Figure 10-1

Figure 10-1 Basic MPLS Configuration Example

RouterA
hostname RouterA
!
ip cef
mpls ip
mpls ldp router-id 1.1.1.1
mpls ldp neighbor 2.2.2.2 password C1sc0
!
interface fastethernet0/0
 ip address 172.16.0.1 255.255.0.0
 no mpls ip
!
interface fastethernet0/1
 ip address 172.17.0.1 255.255.0.0
 mpls ip
!
interface loopback 0
 ip address 10.1.1.1 255.255.255.255
!
interface loopback 1
 ip address 1.1.1.1 255.255.255.255
!
router ospf 1
 router-id 10.1.1.1
 network 172.16.0.0 0.0.255.255 area 0
 network 172.17.0.0 0.0.255.255 area 0
 network 10.1.1.1 0.0.0.0 area 0
 network 1.1.1.1 0.0.0.0 area 0


RouterB
hostname RouterB
!
mpls ip
mpls ldp router-id 2.2.2.2
mpls ldp neighbor 1.1.1.1 password C1sc0
mpls ldp neighbor 3.3.3.3 password C1sc0
!
interface fastethernet0/0
 ip address 172.17.0.2 255.255.0.0
!
interface fastethernet0/1
 ip address 172.18.0.1 255.255.0.0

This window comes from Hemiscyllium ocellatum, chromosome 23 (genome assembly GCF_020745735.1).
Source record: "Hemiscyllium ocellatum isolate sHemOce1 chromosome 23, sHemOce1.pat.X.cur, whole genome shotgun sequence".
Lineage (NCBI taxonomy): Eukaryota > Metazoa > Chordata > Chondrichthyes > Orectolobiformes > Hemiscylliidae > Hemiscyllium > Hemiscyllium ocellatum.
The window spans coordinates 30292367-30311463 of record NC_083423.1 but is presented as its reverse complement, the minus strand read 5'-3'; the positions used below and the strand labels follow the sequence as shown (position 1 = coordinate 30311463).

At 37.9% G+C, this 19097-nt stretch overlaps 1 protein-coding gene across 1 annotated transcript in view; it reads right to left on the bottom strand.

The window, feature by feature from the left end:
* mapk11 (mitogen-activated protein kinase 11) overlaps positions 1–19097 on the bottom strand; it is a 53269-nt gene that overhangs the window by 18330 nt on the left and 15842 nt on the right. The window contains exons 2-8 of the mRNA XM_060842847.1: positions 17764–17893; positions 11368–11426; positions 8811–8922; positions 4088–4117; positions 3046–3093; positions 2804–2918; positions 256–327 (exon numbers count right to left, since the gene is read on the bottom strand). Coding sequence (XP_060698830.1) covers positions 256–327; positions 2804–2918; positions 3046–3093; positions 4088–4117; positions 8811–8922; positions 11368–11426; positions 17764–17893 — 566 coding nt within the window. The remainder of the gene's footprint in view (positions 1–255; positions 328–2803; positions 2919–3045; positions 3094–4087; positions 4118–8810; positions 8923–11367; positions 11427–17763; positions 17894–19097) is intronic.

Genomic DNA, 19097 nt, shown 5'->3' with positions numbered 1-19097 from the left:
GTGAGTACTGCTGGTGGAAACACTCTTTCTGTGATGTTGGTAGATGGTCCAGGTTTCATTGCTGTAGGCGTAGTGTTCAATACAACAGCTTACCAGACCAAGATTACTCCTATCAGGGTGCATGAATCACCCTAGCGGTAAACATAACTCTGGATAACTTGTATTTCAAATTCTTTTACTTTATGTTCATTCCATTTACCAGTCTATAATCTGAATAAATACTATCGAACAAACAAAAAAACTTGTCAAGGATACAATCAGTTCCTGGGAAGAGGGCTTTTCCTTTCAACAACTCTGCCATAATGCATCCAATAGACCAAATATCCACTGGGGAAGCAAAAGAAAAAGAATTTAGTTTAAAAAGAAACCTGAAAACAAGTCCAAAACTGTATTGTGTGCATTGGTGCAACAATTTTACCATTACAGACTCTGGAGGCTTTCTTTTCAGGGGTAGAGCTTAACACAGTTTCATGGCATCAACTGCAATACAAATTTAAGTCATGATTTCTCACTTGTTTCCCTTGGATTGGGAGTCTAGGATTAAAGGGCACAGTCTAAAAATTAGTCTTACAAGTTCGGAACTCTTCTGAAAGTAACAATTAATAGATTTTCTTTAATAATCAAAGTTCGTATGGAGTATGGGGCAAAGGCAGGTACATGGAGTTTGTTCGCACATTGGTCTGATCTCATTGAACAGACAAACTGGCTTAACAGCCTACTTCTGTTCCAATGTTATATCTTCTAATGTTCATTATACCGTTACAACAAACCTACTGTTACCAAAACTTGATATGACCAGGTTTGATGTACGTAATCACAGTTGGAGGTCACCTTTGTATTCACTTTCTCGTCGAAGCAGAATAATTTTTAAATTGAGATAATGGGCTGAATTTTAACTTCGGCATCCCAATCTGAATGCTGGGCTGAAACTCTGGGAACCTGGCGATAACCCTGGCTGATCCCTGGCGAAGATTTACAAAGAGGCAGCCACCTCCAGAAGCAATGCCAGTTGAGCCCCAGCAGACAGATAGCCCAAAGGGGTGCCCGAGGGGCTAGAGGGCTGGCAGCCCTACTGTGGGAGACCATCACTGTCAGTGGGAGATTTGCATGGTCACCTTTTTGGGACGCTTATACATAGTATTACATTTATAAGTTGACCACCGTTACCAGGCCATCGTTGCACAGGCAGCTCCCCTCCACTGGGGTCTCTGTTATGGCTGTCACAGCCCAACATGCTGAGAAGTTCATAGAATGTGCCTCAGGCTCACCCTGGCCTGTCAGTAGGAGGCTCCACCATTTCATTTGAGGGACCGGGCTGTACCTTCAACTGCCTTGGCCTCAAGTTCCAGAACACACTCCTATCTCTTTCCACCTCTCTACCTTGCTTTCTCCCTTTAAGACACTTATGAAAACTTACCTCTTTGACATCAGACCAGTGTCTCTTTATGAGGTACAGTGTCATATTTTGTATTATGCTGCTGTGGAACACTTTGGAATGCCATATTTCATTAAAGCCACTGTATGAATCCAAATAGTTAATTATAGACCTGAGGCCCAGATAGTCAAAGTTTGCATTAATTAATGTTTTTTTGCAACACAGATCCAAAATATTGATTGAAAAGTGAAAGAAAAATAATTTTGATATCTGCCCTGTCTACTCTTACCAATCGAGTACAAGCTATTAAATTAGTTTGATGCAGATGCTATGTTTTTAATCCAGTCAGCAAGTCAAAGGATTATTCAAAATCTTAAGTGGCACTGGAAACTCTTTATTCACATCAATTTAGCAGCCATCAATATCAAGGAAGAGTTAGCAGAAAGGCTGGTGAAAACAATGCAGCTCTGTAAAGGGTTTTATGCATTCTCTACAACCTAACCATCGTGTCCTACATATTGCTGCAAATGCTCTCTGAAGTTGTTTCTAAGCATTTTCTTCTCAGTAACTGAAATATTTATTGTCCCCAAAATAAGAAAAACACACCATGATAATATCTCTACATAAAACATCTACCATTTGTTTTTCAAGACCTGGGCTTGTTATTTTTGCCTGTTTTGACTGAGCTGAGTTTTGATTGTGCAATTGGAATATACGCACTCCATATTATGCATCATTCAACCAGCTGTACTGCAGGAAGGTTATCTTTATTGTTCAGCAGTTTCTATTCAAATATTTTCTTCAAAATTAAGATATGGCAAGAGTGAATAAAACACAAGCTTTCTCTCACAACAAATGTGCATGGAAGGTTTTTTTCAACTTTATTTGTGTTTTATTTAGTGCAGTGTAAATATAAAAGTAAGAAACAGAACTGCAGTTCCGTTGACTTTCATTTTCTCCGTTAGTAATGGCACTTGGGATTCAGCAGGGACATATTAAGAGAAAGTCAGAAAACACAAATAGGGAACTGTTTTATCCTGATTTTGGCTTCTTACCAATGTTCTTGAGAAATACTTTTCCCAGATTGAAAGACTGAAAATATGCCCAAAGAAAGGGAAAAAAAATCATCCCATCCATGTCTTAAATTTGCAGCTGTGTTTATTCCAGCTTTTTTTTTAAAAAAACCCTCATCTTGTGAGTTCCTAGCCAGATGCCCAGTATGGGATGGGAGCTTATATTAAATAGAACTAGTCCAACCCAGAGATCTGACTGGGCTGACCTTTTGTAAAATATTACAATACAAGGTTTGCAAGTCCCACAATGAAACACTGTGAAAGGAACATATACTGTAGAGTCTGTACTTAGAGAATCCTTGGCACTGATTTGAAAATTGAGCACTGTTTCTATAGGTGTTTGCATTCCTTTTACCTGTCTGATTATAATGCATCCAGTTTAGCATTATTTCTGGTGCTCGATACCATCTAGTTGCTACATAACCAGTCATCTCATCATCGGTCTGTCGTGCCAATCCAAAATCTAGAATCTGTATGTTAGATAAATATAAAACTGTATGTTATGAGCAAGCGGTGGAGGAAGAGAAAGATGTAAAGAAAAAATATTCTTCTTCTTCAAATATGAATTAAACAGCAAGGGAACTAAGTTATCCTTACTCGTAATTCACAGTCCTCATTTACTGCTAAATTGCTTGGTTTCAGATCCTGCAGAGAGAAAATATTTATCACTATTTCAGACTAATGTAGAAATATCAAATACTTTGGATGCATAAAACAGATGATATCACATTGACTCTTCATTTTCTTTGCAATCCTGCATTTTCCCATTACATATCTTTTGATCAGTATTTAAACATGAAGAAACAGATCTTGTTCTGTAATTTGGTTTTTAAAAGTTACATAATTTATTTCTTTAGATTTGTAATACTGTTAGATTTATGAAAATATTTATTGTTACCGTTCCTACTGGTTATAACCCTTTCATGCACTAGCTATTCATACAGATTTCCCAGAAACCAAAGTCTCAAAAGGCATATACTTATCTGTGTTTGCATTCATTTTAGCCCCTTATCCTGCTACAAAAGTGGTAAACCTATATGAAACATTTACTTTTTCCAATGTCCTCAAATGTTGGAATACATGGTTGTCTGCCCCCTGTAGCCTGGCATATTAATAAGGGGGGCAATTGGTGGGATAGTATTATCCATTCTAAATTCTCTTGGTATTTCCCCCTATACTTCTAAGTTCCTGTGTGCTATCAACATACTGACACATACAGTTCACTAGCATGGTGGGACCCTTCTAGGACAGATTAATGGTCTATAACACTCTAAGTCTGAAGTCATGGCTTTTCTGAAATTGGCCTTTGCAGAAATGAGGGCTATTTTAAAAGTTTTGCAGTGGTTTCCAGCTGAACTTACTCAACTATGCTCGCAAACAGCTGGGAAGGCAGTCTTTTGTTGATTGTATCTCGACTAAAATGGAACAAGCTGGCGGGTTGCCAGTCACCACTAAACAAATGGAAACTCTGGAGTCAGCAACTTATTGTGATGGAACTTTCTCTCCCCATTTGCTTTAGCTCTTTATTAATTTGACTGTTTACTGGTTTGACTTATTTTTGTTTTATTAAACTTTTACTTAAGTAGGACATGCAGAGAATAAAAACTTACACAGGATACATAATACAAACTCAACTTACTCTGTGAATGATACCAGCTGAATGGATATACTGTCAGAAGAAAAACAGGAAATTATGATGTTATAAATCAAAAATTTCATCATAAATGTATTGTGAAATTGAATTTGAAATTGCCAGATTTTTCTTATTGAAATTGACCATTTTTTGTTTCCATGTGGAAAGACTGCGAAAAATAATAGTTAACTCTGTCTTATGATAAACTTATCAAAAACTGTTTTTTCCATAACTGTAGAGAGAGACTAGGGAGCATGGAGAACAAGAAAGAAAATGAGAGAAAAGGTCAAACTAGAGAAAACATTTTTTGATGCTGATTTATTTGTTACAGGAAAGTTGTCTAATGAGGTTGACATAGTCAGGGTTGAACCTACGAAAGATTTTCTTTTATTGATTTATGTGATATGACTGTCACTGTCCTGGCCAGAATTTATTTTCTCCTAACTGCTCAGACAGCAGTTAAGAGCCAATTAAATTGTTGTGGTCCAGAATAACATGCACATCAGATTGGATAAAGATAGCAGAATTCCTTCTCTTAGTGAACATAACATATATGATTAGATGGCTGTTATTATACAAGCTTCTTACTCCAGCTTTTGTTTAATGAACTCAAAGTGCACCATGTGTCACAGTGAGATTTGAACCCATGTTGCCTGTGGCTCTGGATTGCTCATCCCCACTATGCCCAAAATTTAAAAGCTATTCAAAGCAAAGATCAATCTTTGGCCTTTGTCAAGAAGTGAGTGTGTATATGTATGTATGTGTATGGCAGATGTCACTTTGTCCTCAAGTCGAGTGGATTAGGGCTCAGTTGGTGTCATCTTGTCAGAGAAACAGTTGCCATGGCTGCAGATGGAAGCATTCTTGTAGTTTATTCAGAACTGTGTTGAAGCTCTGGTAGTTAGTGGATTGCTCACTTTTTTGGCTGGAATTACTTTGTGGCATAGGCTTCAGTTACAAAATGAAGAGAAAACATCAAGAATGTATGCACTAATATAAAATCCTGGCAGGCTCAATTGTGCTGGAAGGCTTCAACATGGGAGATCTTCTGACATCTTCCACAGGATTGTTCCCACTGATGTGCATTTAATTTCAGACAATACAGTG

!
interface loopback0
 ip address 10.2.2.2 255.255.255.255
!
interface loopback1
 ip address 2.2.2.2 255.255.255.255
!
router ospf 1
 router-id 10.2.2.2
 network 172.17.0.0 0.0.255.255 area 0
 network 172.18.0.0 0.0.255.255 area 0
 network 10.2.2.2 0.0.0.0 area 0
 network 2.2.2.2 0.0.0.0 area 0
 mpls ldp autoconfig area 0


RouterC
hostname RouterC
!
mpls ip
mpls ldp router-id 3.3.3.3
mpls ldp neighbor 2.2.2.2 password C1sc0
!
interface fastethernet0/0
 ip address 172.18.0.2 255.255.0.0
 mpls ip
!
interface fastethernet0/1
 ip address 172.19.0.1 255.255.0.0
 mpls ip
!
interface loopback0
 ip address 10.3.3.3 255.255.255.255
!
interface loopback1
 ip address 3.3.3.3 255.255.255.255
!
router ospf 1
 router-id 10.3.3.3
 network 172.18.0.0 0.0.255.255 area 0
 network 172.19.0.0 0.0.255.255 area 0
 network 10.3.3.3 0.0.0.0 area 0
 network 3.3.3.3 0.0.0.0 area 0